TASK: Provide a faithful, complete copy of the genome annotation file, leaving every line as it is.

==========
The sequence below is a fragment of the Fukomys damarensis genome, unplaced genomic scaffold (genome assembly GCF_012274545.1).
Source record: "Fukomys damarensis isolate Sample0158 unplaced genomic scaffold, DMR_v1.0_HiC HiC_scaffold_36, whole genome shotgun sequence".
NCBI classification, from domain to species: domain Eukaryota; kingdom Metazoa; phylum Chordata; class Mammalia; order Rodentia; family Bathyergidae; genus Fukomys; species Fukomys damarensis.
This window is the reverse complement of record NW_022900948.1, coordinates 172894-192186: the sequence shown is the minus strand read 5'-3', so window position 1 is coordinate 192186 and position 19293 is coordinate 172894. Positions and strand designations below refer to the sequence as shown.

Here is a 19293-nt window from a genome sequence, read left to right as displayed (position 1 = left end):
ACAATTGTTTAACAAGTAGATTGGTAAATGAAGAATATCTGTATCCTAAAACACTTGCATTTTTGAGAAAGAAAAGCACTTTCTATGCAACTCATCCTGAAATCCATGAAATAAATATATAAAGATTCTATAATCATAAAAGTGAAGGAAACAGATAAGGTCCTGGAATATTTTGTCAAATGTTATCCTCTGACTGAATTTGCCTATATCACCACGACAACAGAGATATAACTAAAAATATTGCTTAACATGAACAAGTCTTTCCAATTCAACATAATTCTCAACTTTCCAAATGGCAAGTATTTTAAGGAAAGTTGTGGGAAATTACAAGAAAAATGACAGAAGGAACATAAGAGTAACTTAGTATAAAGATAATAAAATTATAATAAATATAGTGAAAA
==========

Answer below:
The sequence below is a fragment of the Fukomys damarensis genome, unplaced genomic scaffold (genome assembly GCF_012274545.1).
Source record: "Fukomys damarensis isolate Sample0158 unplaced genomic scaffold, DMR_v1.0_HiC HiC_scaffold_36, whole genome shotgun sequence".
NCBI classification, from domain to species: domain Eukaryota; kingdom Metazoa; phylum Chordata; class Mammalia; order Rodentia; family Bathyergidae; genus Fukomys; species Fukomys damarensis.
This window is the reverse complement of record NW_022900948.1, coordinates 172894-192186: the sequence shown is the minus strand read 5'-3', so window position 1 is coordinate 192186 and position 19293 is coordinate 172894. Positions and strand designations below refer to the sequence as shown.

Here is a 19293-nt window from a genome sequence, read left to right as displayed (position 1 = left end):
ACAATTGTTTAACAAGTAGATTGGTAAATGAAGAATATCTGTATCCTAAAACACTTGCATTTTTGAGAAAGAAAAGCACTTTCTATGCAACTCATCCTGAAATCCATGAAATAAATATATAAAGATTCTATAATCATAAAAGTGAAGGAAACAGATAAGGTCCTGGAATATTTTGTCAAATGTTATCCTCTGACTGAATTTGCCTATATCACCACGACAACAGAGATATAACTAAAAATATTGCTTAACATGAACAAGTCTTTCCAATTCAACATAATTCTCAACTTTCCAAATGGCAAGTATTTTAAGGAAAGTTGTGGGAAATTACAAGAAAAATGACAGAAGGAACATAAGAGTAACTTAGTATAAAGATAATAAAATTATAATAAATATAGTGAAAA